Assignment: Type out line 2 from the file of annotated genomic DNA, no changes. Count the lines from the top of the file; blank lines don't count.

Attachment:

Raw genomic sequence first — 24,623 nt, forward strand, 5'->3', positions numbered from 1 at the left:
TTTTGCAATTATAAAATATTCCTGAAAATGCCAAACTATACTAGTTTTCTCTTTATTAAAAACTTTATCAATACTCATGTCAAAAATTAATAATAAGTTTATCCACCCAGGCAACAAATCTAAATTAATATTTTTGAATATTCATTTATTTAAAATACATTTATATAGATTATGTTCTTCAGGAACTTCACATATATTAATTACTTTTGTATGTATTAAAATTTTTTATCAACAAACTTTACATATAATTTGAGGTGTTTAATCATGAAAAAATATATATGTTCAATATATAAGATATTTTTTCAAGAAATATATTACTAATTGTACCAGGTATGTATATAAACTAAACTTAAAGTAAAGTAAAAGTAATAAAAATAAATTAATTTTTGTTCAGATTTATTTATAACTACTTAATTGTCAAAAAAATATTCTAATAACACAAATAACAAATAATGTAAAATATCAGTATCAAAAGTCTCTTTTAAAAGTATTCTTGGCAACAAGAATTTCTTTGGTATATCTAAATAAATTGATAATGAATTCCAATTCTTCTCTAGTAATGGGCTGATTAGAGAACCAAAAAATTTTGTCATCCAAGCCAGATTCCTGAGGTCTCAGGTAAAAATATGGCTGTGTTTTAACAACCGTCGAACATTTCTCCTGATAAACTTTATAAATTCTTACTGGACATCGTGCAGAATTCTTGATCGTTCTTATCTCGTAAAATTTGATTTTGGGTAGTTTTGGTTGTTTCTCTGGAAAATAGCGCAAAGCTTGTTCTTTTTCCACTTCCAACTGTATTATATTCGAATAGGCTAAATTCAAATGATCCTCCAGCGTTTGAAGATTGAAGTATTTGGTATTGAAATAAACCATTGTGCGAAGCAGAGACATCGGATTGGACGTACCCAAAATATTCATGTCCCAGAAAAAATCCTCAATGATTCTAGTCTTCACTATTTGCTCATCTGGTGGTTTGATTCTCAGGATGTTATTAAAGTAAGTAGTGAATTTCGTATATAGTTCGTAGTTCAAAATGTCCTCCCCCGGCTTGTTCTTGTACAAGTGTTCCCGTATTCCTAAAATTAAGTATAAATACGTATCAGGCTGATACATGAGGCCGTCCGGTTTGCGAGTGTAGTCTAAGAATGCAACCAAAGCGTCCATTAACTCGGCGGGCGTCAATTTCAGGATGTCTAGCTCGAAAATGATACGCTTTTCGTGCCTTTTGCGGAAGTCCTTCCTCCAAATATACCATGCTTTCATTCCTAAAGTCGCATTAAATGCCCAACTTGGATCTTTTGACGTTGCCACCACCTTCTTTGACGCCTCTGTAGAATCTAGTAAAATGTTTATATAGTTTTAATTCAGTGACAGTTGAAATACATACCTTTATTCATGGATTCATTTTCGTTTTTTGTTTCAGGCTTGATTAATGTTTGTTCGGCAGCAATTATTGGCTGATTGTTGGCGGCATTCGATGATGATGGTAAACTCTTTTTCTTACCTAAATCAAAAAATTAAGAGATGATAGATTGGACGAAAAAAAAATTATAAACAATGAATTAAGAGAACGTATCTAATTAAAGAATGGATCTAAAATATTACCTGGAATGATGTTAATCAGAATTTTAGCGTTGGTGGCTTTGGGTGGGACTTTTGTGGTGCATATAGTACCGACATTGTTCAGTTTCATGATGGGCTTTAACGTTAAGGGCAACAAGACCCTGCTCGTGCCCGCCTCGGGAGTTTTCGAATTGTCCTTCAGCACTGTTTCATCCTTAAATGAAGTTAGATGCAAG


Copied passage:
TTTTGCAATTATAAAATATTCCTGAAAATGCCAAACTATACTAGTTTTCTCTTTATTAAAAACTTTATCAATACTCATGTCAAAAATTAATAATAAGTTTATCCACCCAGGCAACAAATCTAAATTAATATTTTTGAATATTCATTTATTTAAAATACATTTATATAGATTATGTTCTTCAGGAACTTCACATATATTAATTACTTTTGTATGTATTAAAATTTTTTATCAACAAACTTTACATATAATTTGAGGTGTTTAATCATGAAAAAATATATATGTTCAATATATAAGATATTTTTTCAAGAAATATATTACTAATTGTACCAGGTATGTATATAAACTAAACTTAAAGTAAAGTAAAAGTAATAAAAATAAATTAATTTTTGTTCAGATTTATTTATAACTACTTAATTGTCAAAAAAATATTCTAATAACACAAATAACAAATAATGTAAAATATCAGTATCAAAAGTCTCTTTTAAAAGTATTCTTGGCAACAAGAATTTCTTTGGTATATCTAAATAAATTGATAATGAATTCCAATTCTTCTCTAGTAATGGGCTGATTAGAGAACCAAAAAATTTTGTCATCCAAGCCAGATTCCTGAGGTCTCAGGTAAAAATATGGCTGTGTTTTAACAACCGTCGAACATTTCTCCTGATAAACTTTATAAATTCTTACTGGACATCGTGCAGAATTCTTGATCGTTCTTATCTCGTAAAATTTGATTTTGGGTAGTTTTGGTTGTTTCTCTGGAAAATAGCGCAAAGCTTGTTCTTTTTCCACTTCCAACTGTATTATATTCGAATAGGCTAAATTCAAATGATCCTCCAGCGTTTGAAGATTGAAGTATTTGGTATTGAAATAAACCATTGTGCGAAGCAGAGACATCGGATTGGACGTACCCAAAATATTCATGTCCCAGAAAAAATCCTCAATGATTCTAGTCTTCACTATTTGCTCATCTGGTGGTTTGATTCTCAGGATGTTATTAAAGTAAGTAGTGAATTTCGTATATAGTTCGTAGTTCAAAATGTCCTCCCCCGGCTTGTTCTTGTACAAGTGTTCCCGTATTCCTAAAATTAAGTATAAATACGTATCAGGCTGATACATGAGGCCGTCCGGTTTGCGAGTGTAGTCTAAGAATGCAACCAAAGCGTCCATTAACTCGGCGGGCGTCAATTTCAGGATGTCTAGCTCGAAAATGATACGCTTTTCGTGCCTTTTGCGGAAGTCCTTCCTCCAAATATACCATGCTTTCATTCCTAAAGTCGCATTAAATGCCCAACTTGGATCTTTTGACGTTGCCACCACCTTCTTTGACGCCTCTGTAGAATCTAGTAAAATGTTTATATAGTTTTAATTCAGTGACAGTTGAAATACATACCTTTATTCATGGATTCATTTTCGTTTTTTGTTTCAGGCTTGATTAATGTTTGTTCGGCAGCAATTATTGGCTGATTGTTGGCGGCATTCGATGATGATGGTAAACTCTTTTTCTTACCTAAATCAAAAAATTAAGAGATGATAGATTGGACGAAAAAAAAATTATAAACAATGAATTAAGAGAACGTATCTAATTAAAGAATGGATCTAAAATATTACCTGGAATGATGTTAATCAGAATTTTAGCGTTGGTGGCTTTGGGTGGGACTTTTGTGGTGCATATAGTACCGACATTGTTCAGTTTCATGATGGGCTTTAACGTTAAGGGCAACAAGACCCTGCTCGTGCCCGCCTCGGGAGTTTTCGAATTGTCCTTCAGCACTGTTTCATCCTTAAATGAAGTTAGATGCAAG